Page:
As I noted last week, the Trump administration recently finalized a regulation that imposes numerous new restrictions on refugees seeking asylum. I singled out a provision of the regulation that would generally bar asylum based on tax noncompliance, even if the noncompliance was unintentional and caused little or no revenue loss.
The regulation was slated to take effect for asylum
applications filed on or after today. However, a federal court order has now
blocked the regulation.
On Friday, Judge James Donato of the US District Court for Northern California issued a nationwide preliminary injunction against enforcement of the regulation. Ruling in two lawsuits filed by various organizations that provide legal services and other assistance to asylum seekers, Judge Donato concluded that the regulation was likely illegal and that allowing it to take effect would cause irreparable harm.
Judge Donato held that Chad F. Wolf’s assumption of the position of Acting Secretary of Homeland Security likely violated the legal order of succession and that Wolf therefore likely acted without lawful authority when he approved the regulation. Noting that all four of the US District Court judges who had previously addressed the question had concluded that Wolf was not validly serving as Assistant Secretary, Judge Donato remarked that the administration had “recycled exactly the same legal and factual claims made in the prior cases” with little explanation of why the previous rulings were wrong. Judge Donato said, “In effect, the government keeps crashing the same car into a gate, hoping that someday it might break through.” As he observed, the Government Accountability Office has also concluded that Wolf is not validly serving as Acting Secretary.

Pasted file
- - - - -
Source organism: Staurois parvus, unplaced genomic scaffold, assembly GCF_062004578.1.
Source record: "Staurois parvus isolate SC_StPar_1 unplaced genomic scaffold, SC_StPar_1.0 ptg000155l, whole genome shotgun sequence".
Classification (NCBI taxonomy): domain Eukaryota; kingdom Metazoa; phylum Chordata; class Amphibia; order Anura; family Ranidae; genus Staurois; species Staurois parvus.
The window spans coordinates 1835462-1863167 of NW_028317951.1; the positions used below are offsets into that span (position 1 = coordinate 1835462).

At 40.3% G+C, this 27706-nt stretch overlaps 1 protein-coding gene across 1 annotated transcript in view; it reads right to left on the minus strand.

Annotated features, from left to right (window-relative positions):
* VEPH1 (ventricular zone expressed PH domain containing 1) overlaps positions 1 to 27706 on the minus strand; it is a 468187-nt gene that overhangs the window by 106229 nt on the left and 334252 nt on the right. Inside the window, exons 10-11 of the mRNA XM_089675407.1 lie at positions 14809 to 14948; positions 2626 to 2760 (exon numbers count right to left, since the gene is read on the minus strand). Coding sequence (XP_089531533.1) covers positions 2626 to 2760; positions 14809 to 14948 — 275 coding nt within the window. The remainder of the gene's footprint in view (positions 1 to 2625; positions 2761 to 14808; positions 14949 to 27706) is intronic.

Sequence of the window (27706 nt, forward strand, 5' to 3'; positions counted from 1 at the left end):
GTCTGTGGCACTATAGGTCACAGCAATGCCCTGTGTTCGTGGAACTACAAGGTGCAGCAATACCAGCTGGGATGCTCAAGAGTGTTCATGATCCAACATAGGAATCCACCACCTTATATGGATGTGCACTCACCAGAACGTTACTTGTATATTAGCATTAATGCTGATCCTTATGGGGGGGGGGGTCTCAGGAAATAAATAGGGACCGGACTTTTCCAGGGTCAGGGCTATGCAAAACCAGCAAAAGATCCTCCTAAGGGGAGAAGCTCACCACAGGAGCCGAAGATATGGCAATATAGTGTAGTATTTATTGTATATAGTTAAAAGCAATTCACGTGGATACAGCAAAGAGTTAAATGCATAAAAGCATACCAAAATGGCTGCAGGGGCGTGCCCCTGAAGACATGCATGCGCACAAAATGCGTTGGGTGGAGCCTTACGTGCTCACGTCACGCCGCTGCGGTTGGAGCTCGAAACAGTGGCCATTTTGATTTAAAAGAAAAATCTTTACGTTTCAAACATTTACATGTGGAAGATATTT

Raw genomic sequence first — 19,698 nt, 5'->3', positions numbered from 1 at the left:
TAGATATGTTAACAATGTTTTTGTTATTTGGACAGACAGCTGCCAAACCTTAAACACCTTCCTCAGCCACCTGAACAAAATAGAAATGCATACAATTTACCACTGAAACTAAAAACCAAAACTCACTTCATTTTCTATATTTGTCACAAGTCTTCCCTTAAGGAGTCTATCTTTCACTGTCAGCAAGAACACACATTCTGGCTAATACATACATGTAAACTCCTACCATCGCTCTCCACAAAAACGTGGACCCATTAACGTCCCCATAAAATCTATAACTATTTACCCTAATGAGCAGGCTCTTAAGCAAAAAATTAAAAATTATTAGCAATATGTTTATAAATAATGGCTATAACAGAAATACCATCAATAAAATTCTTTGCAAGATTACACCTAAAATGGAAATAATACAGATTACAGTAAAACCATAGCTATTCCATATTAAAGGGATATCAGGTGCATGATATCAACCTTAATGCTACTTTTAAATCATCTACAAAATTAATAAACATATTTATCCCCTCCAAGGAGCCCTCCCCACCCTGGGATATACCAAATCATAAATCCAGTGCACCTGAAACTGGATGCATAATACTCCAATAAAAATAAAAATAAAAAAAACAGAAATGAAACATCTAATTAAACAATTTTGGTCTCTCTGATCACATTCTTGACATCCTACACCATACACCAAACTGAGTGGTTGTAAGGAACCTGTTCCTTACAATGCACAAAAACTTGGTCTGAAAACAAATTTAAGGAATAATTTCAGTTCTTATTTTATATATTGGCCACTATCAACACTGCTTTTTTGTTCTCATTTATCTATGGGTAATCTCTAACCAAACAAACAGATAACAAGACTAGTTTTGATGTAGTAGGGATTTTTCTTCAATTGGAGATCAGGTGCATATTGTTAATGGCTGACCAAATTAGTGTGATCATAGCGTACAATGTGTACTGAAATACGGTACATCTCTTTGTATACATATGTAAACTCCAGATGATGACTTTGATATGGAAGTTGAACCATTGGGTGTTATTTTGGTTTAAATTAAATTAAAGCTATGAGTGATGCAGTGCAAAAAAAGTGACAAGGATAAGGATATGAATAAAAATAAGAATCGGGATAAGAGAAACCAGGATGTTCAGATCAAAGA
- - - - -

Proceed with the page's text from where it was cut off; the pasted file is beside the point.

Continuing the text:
The organizations that filed the lawsuits also challenged the new regulation as arbitrary, capricious, unlawful, and procedurally improper under the Administrative Procedure Act. In view of his issuance of an injunction based on Wolf’s likely lack of lawful authority, Judge Donato found it unnecessary to decide whether those challenges would also have justified an injunction. Nevertheless, he offered a few cogent observations about the rulemaking process that led to the adoption of the regulation. Judge Donato noted that over 87,000 public comments were submitted on the proposed regulation, despite the inexplicably short 30-day comment period, and that the comments “overwhelmingly opposed” the proposal, “often with detailed reasoning and analysis.” He aptly observed that the “tidal wave of responses barely made an impact on the government,” which finalized the regulation with virtually no changes. As I noted last week, the administration failed to meaningfully address important issues that my comment and other comments raised about the proposed regulation’s tax provision.
Thanks to Judge Donato’s ruling, refugees will not, at least for now, be turned away because of minor unintentional tax noncompliance.